What The Den did have was their own elephant, Pawankali, the tallest elephant in the range. So we decided to take an elephant safari in the forests around the resort. Now this is on the outskirts of Corbett and we weren't really expecting to see many animals, but surprisingly we actually got really close to several sambhar and spotted deers. They evidently don't get spooked because of the elephant and it was a real treat getting to withing a few feet of them. Pawankali then proceeded to descend a hill into a valley which was choked with 15 feet high lantana. I was talking to my friend about the Lantana Invasion plaguing many Indian forests when we're heard a series of loud roars and the elephant backed up and made a run for it. There was apparently a Tiger in the brush with a kill, and we were mock charged!!! The Tigers roar was so loud that it completely drowned out the sound of the elephant trumpeting as it ran!! One of the most surreal and adrenaline pumping experiences of my life!!!
Anyways the next day, we went back to Ramnagar to try our luck for the permits. While we were shot down on that front, we learned we could take a safari to the nearby Sitabani range instead, so we hired a gypsy and took off on a 4 hour safari there instead. The driver took us on a long circuitous journey through riverbeds and Sal forests and while we saw many beautiful birds and pug marks, the tiger eluded us.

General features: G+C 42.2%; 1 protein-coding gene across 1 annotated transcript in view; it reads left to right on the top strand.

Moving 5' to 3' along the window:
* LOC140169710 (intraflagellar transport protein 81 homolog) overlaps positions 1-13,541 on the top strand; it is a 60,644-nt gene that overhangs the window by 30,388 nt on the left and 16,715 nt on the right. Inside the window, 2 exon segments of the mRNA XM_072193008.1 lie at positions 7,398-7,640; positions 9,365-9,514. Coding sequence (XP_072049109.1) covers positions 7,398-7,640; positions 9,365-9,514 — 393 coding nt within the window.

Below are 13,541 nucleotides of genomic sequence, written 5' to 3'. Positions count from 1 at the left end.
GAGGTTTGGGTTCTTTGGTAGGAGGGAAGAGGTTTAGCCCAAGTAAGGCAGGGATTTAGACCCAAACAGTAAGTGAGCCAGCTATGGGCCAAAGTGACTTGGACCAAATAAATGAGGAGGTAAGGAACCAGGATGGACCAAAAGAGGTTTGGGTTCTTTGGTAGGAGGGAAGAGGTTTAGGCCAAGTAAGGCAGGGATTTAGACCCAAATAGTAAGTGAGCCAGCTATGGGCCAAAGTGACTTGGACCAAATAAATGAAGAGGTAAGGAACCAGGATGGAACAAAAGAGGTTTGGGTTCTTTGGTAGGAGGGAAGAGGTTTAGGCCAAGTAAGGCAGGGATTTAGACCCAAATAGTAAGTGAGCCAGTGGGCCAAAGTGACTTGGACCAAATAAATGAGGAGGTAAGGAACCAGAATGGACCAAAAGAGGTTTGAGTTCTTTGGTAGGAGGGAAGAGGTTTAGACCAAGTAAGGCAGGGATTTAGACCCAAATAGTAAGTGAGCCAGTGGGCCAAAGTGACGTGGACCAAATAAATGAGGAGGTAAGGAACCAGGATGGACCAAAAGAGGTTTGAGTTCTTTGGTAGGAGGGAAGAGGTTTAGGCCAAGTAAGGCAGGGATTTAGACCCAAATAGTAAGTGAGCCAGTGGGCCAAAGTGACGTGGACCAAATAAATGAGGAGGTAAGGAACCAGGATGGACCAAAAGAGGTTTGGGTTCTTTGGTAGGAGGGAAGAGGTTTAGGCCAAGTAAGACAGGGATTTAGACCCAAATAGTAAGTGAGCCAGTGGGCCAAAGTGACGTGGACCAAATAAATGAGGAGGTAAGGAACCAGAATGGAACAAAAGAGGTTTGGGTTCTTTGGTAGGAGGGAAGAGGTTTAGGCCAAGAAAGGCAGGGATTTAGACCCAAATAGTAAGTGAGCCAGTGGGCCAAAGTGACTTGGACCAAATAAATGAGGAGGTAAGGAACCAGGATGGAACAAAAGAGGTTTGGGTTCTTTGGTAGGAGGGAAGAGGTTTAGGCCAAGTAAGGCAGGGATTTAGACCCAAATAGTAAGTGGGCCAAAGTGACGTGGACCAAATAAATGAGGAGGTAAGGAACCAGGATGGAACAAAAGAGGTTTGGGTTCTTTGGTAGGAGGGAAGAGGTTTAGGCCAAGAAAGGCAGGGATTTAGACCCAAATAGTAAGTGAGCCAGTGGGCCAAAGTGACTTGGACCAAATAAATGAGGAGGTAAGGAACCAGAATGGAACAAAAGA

On the morning of what was to be our last day of stay at Corbett, we went to the Dhanghadi gate to visit the museum. Now this gate is the entrance to the core forest area of Dhikhala, which is an open grassland zone. While one can visit all the other Corbett zones for a day trip in Gypsys, only 15 seater open canters are allowed into Dhikhala for the day trip (One trip at 6 am and the other at 12.30). However, there is a forest guesthouse complex located right in the heart of Dhikhala and one can actually book a stay there. It is only if you stay there RE Gypsys allowed. Alternately, you can also use the Forest Department elephants stationed at the guest house.
So I was chatting up the guards at Dhanghadi gate and learned that while all permits were booked out, a lot of people missed making it for the early morning canter safari because of the cold and over sleeping, and if we waited there in the morning, and if there were seats available, they make manual permits and allow us on board. We decided to take a chance and extended our stay by a day.
This additional day gave us a chance to visit Kaladhungi (30 Kms) from Ramnagar, where Jim Corbett's old house has been converted into a museum. Behind the house is the heritage village of Choti Haldwani which was settled by Jim Corbett and which you can read about in his book "My India". It was lively to actually see what he had written about and the villagers have started a couple of decent home stays and organize birding events and treks and nature walks in the vicinity. Totally worth staying there a couple of days.